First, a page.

Broker Check

March 2, 2020 - Coronavirus Correction

| March 02, 2020

U.S. stocks suffered their worst weekly decline since the 2008–09 financial crisis as COVID-19 outbreak fears intensified and drove a wave of heavy selling. One U.S. case of community transmission plus raised warning levels from the World Health Organization (WHO) and the Centers for Disease Control and Prevention (CDC) appeared to spark the selling. The S&P 500 Index lost more than 11% for the week, bringing the seven-day decline to almost 13%, the fastest correction to an all-time high ever recorded.

All four major U.S. stock indexes we track ended the week sharply lower, with losses between 10.5% and 12.4%. No sector lost less than 9%, while the energy sector paced the declines. The defensive consumer staples sector held up slightly better than the overall market, but there was little dispersion among growth, value, cyclical, and defensive.

The week’s economic data for January did not reflect outbreak-related disruption in the United States, and therefore received little attention. The Conference Board’s measure of consumer confidence remained stable; new and pending home sales rose solidly, exceeding expectations; durable goods orders (ex. Transportation) jumped a better-than-expected 0.9%; personal income rose a solid 0.6%; and consumer spending slightly missed consensus estimates with a 0.2% increase.

Developed international and emerging markets fell on global outbreak news but held up better than the United States, with 6.7% and 4.9% declines for the MSCI EAFE and MSCI Emerging Markets (EM) indexes, respectively, through Thursday. Based on MSCI country indexes, China held up relatively well, as did Japan. France, Germany, and Korea suffered outsized declines.

Fixed income prices were up again during the week as fears over the Coronavirus outbreak and related economic uncertainty drove yields lower. The U.S. Treasury curve shifted downwards with the 10-year Treasury yield falling  28 basis points (0.28%) to a record low of 1.18%, the first time it has ever traded below 1.2%. The 30-year U.S. Treasury yield also hit a record low, and the 2-year U.S. Treasury plummeted 38 basis points (0.38%) amid heightened speculation of a Federal Reserve (Fed) rate cut. The U.S. Government Bond Index was the week’s top performer, finishing up through Thursday’s close. High yield bonds and emerging market debt were the only indexes we track to end the week with sizeable losses.

Oil slid more than 15% during the week, slumping to its lowest weekly close since mid-2017 and deeper into bear market territory on falling demand expectations. Gold provided little protection as a hedge, trading mostly sideways through Thursday before falling sharply on Friday, its biggest daily decline since 2013. The U.S. dollar lost ground during the week, only its second down week in the past eight. Copper also declined on global demand concerns.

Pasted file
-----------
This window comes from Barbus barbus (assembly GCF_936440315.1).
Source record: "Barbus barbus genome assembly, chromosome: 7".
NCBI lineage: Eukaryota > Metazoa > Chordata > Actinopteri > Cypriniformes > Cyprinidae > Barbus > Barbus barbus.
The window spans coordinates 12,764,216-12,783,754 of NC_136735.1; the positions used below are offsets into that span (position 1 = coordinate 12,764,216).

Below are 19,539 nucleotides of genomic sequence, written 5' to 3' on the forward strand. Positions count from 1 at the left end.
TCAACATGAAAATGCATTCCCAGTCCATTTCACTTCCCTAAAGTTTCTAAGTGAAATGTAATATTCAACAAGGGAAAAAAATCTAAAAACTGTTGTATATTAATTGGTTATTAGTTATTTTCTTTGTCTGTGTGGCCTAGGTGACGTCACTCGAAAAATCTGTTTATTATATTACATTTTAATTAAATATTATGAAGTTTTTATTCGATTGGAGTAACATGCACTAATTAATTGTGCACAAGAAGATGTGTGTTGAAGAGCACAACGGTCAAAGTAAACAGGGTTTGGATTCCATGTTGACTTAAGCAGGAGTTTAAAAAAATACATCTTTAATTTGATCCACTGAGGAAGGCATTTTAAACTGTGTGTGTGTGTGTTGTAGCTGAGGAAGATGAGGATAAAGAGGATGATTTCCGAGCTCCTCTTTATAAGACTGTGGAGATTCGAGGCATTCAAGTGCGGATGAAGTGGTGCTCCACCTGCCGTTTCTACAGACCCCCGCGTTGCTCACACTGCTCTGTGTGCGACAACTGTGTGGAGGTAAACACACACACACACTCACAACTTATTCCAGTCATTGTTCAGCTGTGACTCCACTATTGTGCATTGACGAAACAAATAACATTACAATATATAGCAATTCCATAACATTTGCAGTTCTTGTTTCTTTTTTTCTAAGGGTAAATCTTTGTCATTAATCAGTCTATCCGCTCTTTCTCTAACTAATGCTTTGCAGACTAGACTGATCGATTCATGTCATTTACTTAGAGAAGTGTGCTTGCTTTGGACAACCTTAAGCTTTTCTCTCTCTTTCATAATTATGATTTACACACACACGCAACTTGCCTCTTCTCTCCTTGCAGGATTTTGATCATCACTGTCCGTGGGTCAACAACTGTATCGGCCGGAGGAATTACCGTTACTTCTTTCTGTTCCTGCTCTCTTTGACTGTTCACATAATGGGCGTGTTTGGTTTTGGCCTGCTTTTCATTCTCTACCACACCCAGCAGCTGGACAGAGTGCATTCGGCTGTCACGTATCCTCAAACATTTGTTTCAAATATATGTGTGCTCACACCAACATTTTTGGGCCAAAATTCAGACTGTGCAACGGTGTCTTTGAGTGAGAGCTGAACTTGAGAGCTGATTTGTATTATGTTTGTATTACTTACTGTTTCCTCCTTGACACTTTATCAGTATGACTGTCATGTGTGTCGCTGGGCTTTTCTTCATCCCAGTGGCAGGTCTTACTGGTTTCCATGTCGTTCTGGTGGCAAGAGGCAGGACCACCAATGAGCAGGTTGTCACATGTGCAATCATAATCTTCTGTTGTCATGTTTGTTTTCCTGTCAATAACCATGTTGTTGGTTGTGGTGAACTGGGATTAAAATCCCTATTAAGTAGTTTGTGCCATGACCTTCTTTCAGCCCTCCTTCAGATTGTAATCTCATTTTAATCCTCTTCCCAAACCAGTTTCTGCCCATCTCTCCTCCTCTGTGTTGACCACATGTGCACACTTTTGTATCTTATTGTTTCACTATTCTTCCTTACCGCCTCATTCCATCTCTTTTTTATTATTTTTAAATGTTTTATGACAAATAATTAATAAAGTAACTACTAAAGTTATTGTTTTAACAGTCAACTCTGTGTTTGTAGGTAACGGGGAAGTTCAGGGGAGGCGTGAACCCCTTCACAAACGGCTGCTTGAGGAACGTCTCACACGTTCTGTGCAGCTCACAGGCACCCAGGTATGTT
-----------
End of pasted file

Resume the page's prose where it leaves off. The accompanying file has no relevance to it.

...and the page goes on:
This week’s U.S. economic calendar includes the Institute for Supply Management (ISM) Purchasing Manager’s Index (PMI) for manufacturing and the February jobs report, which will likely see some outbreak impact. The Super Tuesday Democrat presidential primaries are this week.

Internationally, the most important data to watch will be more PMI data coming out of China, where the impact from the virus outbreak is expected to be significant. In Europe, PMI and consumer inflation data are on the docket.



This material is for general information only and is not intended to provide specific advice or recommendations for any individual. There is no assurance the products or strategies discussed are suitable for all investors or will yield positive outcomes. All performance referenced is historical and is no guarantee of future results. The economic forecasts set may not develop as predicted.

All indexes are unmanaged and cannot be invested into directly. Unmanaged index returns do not reflect fees, expenses, or sales charges. Index performance is not indicative of the performance of any investment. Sector data is represented by S&P 500 GICS sub-indexes.

Because of its narrow focus, specialty sector investing, such as healthcare, financials, or energy, will be subject to greater volatility than investing more broadly across many sectors and companies.

Investing in gold is subject to risks including loss of value. The price swings in commodities and currencies can result in significant volatility in an investor’s holdings.

All information is believed to be from reliable sources; however, LPL Financial makes no representation as to its completeness or accuracy.

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This research material has been prepared by LPL Financial LLC.

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